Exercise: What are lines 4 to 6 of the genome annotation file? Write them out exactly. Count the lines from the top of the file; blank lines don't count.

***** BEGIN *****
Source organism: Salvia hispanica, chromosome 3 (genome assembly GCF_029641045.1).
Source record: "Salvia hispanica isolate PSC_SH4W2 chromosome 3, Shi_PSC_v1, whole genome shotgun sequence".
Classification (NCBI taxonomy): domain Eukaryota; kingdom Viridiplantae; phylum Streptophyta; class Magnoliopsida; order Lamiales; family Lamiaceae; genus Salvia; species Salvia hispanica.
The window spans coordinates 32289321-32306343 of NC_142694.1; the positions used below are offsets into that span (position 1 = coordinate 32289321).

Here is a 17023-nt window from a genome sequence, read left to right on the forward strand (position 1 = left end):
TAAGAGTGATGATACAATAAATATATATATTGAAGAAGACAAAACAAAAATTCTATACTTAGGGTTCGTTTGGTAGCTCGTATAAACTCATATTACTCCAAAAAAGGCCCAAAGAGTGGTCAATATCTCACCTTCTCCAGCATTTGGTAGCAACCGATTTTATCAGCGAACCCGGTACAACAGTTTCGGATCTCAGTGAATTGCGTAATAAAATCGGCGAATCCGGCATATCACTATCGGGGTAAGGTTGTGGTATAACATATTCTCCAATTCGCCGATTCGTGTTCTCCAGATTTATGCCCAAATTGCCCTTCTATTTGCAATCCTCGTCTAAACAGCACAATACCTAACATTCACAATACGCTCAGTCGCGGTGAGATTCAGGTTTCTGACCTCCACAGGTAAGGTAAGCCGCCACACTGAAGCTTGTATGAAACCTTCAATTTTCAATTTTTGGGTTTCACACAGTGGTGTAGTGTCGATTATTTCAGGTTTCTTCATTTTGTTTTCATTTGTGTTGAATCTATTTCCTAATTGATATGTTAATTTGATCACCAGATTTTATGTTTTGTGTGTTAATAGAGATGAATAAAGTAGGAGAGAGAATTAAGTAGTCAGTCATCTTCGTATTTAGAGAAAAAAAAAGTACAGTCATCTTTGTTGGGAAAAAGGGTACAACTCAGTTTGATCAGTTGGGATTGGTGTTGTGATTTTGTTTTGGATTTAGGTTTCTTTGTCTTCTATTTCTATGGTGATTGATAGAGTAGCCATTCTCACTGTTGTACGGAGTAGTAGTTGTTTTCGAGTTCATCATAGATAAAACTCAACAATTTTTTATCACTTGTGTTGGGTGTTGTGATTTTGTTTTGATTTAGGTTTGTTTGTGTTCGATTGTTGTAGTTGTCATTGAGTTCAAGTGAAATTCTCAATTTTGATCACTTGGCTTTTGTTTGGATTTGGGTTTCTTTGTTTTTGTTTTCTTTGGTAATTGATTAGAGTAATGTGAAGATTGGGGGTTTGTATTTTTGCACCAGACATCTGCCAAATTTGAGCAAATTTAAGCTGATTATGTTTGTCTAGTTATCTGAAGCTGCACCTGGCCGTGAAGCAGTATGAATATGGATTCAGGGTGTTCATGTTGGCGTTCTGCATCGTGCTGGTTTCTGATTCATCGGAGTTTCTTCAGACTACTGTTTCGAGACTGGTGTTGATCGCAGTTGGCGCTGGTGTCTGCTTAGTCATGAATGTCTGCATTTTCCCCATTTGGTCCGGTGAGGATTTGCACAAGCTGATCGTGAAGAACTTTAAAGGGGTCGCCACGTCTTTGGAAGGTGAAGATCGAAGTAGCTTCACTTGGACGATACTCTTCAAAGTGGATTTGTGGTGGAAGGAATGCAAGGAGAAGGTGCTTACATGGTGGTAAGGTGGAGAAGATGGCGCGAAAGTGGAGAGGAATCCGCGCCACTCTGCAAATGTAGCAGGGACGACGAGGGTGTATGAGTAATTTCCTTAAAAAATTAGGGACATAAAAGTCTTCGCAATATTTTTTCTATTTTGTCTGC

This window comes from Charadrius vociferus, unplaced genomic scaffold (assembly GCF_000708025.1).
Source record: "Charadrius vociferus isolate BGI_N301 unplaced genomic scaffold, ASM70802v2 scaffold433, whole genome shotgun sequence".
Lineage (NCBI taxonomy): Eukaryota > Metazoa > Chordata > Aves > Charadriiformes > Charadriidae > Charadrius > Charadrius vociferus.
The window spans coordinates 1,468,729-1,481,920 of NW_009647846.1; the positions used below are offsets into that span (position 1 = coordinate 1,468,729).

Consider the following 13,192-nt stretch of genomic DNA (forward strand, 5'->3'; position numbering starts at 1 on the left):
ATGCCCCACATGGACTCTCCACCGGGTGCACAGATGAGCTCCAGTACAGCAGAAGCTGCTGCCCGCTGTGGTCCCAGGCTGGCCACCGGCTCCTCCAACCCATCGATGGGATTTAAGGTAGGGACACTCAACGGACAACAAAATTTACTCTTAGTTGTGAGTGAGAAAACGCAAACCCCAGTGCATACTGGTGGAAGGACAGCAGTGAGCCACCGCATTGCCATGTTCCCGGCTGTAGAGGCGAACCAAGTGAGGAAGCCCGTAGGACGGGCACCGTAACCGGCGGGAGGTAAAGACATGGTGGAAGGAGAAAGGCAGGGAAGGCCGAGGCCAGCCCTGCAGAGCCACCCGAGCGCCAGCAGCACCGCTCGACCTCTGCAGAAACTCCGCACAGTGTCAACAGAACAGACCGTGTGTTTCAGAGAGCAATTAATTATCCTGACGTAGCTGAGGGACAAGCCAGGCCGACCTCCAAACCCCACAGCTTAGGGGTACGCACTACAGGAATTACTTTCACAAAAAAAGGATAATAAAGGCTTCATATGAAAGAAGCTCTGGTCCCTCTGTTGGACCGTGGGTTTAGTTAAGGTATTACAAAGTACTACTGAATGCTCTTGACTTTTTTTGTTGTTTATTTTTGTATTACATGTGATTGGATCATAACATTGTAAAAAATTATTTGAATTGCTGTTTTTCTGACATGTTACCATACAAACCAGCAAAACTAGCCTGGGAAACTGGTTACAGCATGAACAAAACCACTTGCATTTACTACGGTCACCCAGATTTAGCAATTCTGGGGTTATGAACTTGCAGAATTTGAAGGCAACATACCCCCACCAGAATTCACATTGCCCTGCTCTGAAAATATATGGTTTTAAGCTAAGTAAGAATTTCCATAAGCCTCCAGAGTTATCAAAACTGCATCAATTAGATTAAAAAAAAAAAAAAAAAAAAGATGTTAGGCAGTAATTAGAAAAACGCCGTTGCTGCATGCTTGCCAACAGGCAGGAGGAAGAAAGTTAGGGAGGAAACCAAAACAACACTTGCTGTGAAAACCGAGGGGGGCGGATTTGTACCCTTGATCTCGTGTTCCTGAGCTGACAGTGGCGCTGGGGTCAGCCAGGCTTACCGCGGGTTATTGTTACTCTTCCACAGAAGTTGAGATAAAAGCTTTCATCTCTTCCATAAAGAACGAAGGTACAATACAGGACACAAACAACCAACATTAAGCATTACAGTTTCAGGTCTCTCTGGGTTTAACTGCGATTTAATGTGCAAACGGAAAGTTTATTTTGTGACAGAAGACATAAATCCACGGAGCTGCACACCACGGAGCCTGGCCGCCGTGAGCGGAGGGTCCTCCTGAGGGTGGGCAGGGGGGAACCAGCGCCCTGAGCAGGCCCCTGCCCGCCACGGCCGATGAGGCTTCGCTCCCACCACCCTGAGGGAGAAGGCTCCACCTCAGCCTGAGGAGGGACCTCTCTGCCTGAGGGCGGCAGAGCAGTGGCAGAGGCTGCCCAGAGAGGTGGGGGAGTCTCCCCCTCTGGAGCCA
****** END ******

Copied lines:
The window spans coordinates 32289321-32306343 of NC_142694.1; the positions used below are offsets into that span (position 1 = coordinate 32289321).

Here is a 17023-nt window from a genome sequence, read left to right on the forward strand (position 1 = left end):
TAAGAGTGATGATACAATAAATATATATATTGAAGAAGACAAAACAAAAATTCTATACTTAGGGTTCGTTTGGTAGCTCGTATAAACTCATATTACTCCAAAAAAGGCCCAAAGAGTGGTCAATATCTCACCTTCTCCAGCATTTGGTAGCAACCGATTTTATCAGCGAACCCGGTACAACAGTTTCGGATCTCAGTGAATTGCGTAATAAAATCGGCGAATCCGGCATATCACTATCGGGGTAAGGTTGTGGTATAACATATTCTCCAATTCGCCGATTCGTGTTCTCCAGATTTATGCCCAAATTGCCCTTCTATTTGCAATCCTCGTCTAAACAGCACAATACCTAACATTCACAATACGCTCAGTCGCGGTGAGATTCAGGTTTCTGACCTCCACAGGTAAGGTAAGCCGCCACACTGAAGCTTGTATGAAACCTTCAATTTTCAATTTTTGGGTTTCACACAGTGGTGTAGTGTCGATTATTTCAGGTTTCTTCATTTTGTTTTCATTTGTGTTGAATCTATTTCCTAATTGATATGTTAATTTGATCACCAGATTTTATGTTTTGTGTGTTAATAGAGATGAATAAAGTAGGAGAGAGAATTAAGTAGTCAGTCATCTTCGTATTTAGAGAAAAAAAAAGTACAGTCATCTTTGTTGGGAAAAAGGGTACAACTCAGTTTGATCAGTTGGGATTGGTGTTGTGATTTTGTTTTGGATTTAGGTTTCTTTGTCTTCTATTTCTATGGTGATTGATAGAGTAGCCATTCTCACTGTTGTACGGAGTAGTAGTTGTTTTCGAGTTCATCATAGATAAAACTCAACAATTTTTTATCACTTGTGTTGGGTGTTGTGATTTTGTTTTGATTTAGGTTTGTTTGTGTTCGATTGTTGTAGTTGTCATTGAGTTCAAGTGAAATTCTCAATTTTGATCACTTGGCTTTTGTTTGGATTTGGGTTTCTTTGTTTTTGTTTTCTTTGGTAATTGATTAGAGTAATGTGAAGATTGGGGGTTTGTATTTTTGCACCAGACATCTGCCAAATTTGAGCAAATTTAAGCTGATTATGTTTGTCTAGTTATCTGAAGCTGCACCTGGCCGTGAAGCAGTATGAATATGGATTCAGGGTGTTCATGTTGGCGTTCTGCATCGTGCTGGTTTCTGATTCATCGGAGTTTCTTCAGACTACTGTTTCGAGACTGGTGTTGATCGCAGTTGGCGCTGGTGTCTGCTTAGTCATGAATGTCTGCATTTTCCCCATTTGGTCCGGTGAGGATTTGCACAAGCTGATCGTGAAGAACTTTAAAGGGGTCGCCACGTCTTTGGAAGGTGAAGATCGAAGTAGCTTCACTTGGACGATACTCTTCAAAGTGGATTTGTGGTGGAAGGAATGCAAGGAGAAGGTGCTTACATGGTGGTAAGGTGGAGAAGATGGCGCGAAAGTGGAGAGGAATCCGCGCCACTCTGCAAATGTAGCAGGGACGACGAGGGTGTATGAGTAATTTCCTTAAAAAATTAGGGACATAAAAGTCTTCGCAATATTTTTTCTATTTTGTCTGC